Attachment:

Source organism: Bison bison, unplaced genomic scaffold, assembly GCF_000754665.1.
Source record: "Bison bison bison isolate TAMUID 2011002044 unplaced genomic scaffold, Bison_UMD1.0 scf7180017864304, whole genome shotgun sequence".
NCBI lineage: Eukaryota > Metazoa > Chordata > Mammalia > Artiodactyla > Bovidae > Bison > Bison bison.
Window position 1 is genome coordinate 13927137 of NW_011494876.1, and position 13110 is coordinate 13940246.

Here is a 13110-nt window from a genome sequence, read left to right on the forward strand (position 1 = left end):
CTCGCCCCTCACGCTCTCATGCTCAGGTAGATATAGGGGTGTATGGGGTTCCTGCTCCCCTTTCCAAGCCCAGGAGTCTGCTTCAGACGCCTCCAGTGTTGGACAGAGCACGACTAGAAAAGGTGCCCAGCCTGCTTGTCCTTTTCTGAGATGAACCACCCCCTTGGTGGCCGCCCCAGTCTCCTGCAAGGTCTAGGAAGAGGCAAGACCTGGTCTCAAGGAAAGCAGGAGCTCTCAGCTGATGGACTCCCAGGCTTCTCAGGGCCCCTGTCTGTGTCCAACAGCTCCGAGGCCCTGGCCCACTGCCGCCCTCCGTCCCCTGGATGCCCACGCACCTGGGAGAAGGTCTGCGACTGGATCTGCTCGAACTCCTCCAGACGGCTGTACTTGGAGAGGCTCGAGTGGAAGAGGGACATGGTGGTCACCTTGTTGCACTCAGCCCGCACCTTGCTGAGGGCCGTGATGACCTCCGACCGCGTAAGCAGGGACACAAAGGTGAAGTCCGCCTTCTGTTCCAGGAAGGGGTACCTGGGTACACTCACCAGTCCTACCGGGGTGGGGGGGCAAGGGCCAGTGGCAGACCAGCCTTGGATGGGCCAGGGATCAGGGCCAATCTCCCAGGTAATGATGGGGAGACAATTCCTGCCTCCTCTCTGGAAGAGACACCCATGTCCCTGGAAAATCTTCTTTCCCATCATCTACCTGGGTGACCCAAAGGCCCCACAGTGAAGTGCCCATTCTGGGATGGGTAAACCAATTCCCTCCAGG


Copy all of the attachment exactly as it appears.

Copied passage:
Source organism: Bison bison, unplaced genomic scaffold, assembly GCF_000754665.1.
Source record: "Bison bison bison isolate TAMUID 2011002044 unplaced genomic scaffold, Bison_UMD1.0 scf7180017864304, whole genome shotgun sequence".
NCBI lineage: Eukaryota > Metazoa > Chordata > Mammalia > Artiodactyla > Bovidae > Bison > Bison bison.
Window position 1 is genome coordinate 13927137 of NW_011494876.1, and position 13110 is coordinate 13940246.

Here is a 13110-nt window from a genome sequence, read left to right on the forward strand (position 1 = left end):
CTCGCCCCTCACGCTCTCATGCTCAGGTAGATATAGGGGTGTATGGGGTTCCTGCTCCCCTTTCCAAGCCCAGGAGTCTGCTTCAGACGCCTCCAGTGTTGGACAGAGCACGACTAGAAAAGGTGCCCAGCCTGCTTGTCCTTTTCTGAGATGAACCACCCCCTTGGTGGCCGCCCCAGTCTCCTGCAAGGTCTAGGAAGAGGCAAGACCTGGTCTCAAGGAAAGCAGGAGCTCTCAGCTGATGGACTCCCAGGCTTCTCAGGGCCCCTGTCTGTGTCCAACAGCTCCGAGGCCCTGGCCCACTGCCGCCCTCCGTCCCCTGGATGCCCACGCACCTGGGAGAAGGTCTGCGACTGGATCTGCTCGAACTCCTCCAGACGGCTGTACTTGGAGAGGCTCGAGTGGAAGAGGGACATGGTGGTCACCTTGTTGCACTCAGCCCGCACCTTGCTGAGGGCCGTGATGACCTCCGACCGCGTAAGCAGGGACACAAAGGTGAAGTCCGCCTTCTGTTCCAGGAAGGGGTACCTGGGTACACTCACCAGTCCTACCGGGGTGGGGGGGCAAGGGCCAGTGGCAGACCAGCCTTGGATGGGCCAGGGATCAGGGCCAATCTCCCAGGTAATGATGGGGAGACAATTCCTGCCTCCTCTCTGGAAGAGACACCCATGTCCCTGGAAAATCTTCTTTCCCATCATCTACCTGGGTGACCCAAAGGCCCCACAGTGAAGTGCCCATTCTGGGATGGGTAAACCAATTCCCTCCAGG